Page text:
Poland A and B

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Poland A and B (Polish: Polska "A" i "B") refers to the historical, political and cultural distinction between the western and the eastern part of the country, with Poland "A", west of the Vistula, being much more developed (GDP per capita 3:1) and having faster growth than Poland "B", east of the river. The General Secretary of Krajowa Izba Gospodarcza Marek Kłoczko, said in his 2007 interview that the divisions are more spread out and forming three separate categories, Poland "A" is the metropolitan cities, Poland "B" is the rest of the country, and Poland "C" is the plains and the landscape parks east of the Vistula (Poland "Z", according to Kłoczko), which require a different treatment.[1]

Reportedly, Poland's well-off cities are Warsaw, Kraków, Wrocław, and Poznań, and the ones struggling with less investment are in the northeast: Rzeszów, Lublin, Olsztyn and Białystok.[1] However, current unemployment statistics for Poland in general fail to show that distinction but indicate an opposite trend in recent years, with the northwest reporting rates of unemployment higher than east-central Poland. In 2014, among the highest in the nation were the Kujawsko-Pomorskie and Zachodniopomorskie (compare the historic railroad map and the administrative map, right, with the 2014 unemployment map, from business portal eGospodarka.pl);[2] while among the lowest in the country was the east-central Mazowieckie.[3]

Railroads of Poland in 1953, following World War II. The denser network of railways in the west is a result of traditional coal mining as well as western Poland's prewar heritage, being part of heavily industrialised Germany up until 1945.[4]


The distinction is unofficial and in some ways oversimplified, but it is widely acknowledged and discussed in Poland.

A map of the major Polish dialects.

Historically, the source of Poland "A" and "B" can be traced to the period of the partitions of Poland, and different policies of the partitioners, which resulted in a much larger industrial development of the Prussian partition, compared to the Austrian and Russian partitions (including the so-called eastern Kresy) where the imperial exploitation policies were rampant.[1]

In this divide it has to be noted that Poland's borders were changing over the centuries. They moved westward after 1945, to reflect the Poland of the Piasts and the Poland of Jagiellonians. For instance, Warsaw was initially a settlement in eastern Poland. When it became a capital city in the 16th century, and historically in the developed as a central part of the Kingdom of Poland (the Crown), later western-central part of the Commonwealth. Now is situated in the central-eastern part of it. The slower growing western provinces are often former German regions which were already densely populated and well-developed in terms of infrastructure and industry before 1945, now populated mostly by Poles from the former Eastern Polish regions. For example, the above-mentioned Olsztyn was part of Prussia since the times of the Teutonic Knights.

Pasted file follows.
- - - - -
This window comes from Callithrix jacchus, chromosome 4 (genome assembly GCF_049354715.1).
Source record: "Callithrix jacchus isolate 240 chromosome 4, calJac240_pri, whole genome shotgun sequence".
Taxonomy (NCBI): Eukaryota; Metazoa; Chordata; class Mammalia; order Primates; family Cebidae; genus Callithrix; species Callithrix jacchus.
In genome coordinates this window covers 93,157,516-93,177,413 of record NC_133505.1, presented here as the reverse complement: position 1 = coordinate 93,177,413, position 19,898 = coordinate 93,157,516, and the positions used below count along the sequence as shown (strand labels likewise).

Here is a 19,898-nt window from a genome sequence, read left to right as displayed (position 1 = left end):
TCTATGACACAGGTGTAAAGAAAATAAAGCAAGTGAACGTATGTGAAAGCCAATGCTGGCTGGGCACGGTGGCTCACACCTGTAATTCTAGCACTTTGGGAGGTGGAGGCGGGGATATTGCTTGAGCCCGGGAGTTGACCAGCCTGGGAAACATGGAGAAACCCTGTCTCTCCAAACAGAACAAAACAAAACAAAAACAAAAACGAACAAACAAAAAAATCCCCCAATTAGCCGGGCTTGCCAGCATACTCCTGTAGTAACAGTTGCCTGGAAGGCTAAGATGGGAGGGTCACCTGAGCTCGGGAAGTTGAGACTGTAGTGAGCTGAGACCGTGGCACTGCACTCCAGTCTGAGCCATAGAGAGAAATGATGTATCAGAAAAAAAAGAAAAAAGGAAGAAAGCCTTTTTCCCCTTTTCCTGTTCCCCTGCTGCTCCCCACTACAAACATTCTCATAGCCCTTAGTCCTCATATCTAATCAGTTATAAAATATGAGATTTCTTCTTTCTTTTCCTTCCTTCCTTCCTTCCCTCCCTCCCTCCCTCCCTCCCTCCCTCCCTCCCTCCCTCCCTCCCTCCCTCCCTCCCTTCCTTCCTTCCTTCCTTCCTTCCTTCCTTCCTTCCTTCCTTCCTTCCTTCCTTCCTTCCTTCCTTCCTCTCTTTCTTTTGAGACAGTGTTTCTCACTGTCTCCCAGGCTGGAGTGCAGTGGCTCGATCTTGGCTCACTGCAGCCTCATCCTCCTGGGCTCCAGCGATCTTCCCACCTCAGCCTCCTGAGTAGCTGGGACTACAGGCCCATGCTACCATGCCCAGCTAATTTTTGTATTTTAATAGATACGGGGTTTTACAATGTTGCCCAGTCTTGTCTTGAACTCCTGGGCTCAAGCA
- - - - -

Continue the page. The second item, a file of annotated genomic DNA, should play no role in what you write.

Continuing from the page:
Administrative map of Poland with results of the 2007 elections to the Senate of Poland; orange: Civic Platform, navy blue: Law and Justice

The difference between Poland's "A" and "B" is particularly evident in the voting patterns of the two regions. During the 1990s, Poland "A" tended to favour the Democratic Left Alliance (Sojusz Lewicy Demokratycznej, or SLD), as a secular, socially liberal de facto successor in post-1989 politics to the former communist party. Poland "B" on the other hand voted either PSL (economically liberal but socially conservative) or the Solidarity (″right-wing″) camp (socially conservative). Since c. 2005, Poland saw a realignment in its political system. Residents of Poland "A" (incl. the city of Warsaw in Poland "B") have supported the liberal party Civic Platform (PO). Residents of Poland "B", on the other hand, tend to support the national conservative Law and Justice party (PiS).

See also[edit]


  1. ^ a b c Iwona Borkowska, Polska Polsce nierówna, Raport Polska.pl 2008-06-04. Internet Archive. Retrieved December 16, 2014.
  2. ^ "Stopa bezrobocia 2014". Map of unemployment by region 2014. eGospodarka.pl. Archived from the original on April 8, 2015. Retrieved 8 April 2015.
  3. ^ "Unemployment in Poland in February 2014". Raporty i prognozy. eGospodarka.pl. At the end of February 2014 the highest unemployment rate in Poland was found in Voivodeships: Warmińsko-mazurskie (22.3%), Kujawsko-Pomorskie (18.8%), Zachodniopomorskie (18.5%), Świętokrzyskie (17.1%), Podkarpackie (16.9%) and Lubuskie (16.3%). The lowest unemployment rates in the country were found in: Wielkopolskie (10.0%), Mazowieckie (11.4%), Śląskie (11.7%) and Małopolskie (12.1%).
  4. ^ Wiesław Samecki, Ekonomia 3: Centralny Okręg Przemysłowy 1936-1939, Wydawnictwo Uniwersytetu Wrocławskiego, 1998, ISBN 83-229-1634-5. Introduction.
  • Kozak M., Pyszkowski A., Szewczyk R. (red.) 2001, Słownik Rozwoju Regionalnego, PARR, Warszawa.
  • Iwona Borkowska, Polska Polsce nierówna, Raport Polska.pl 2008-06-04. Internet Archive.
  • Gazeta Wyborcza (1999) 'Polska A, B i C' (Poland A, B and C), August 4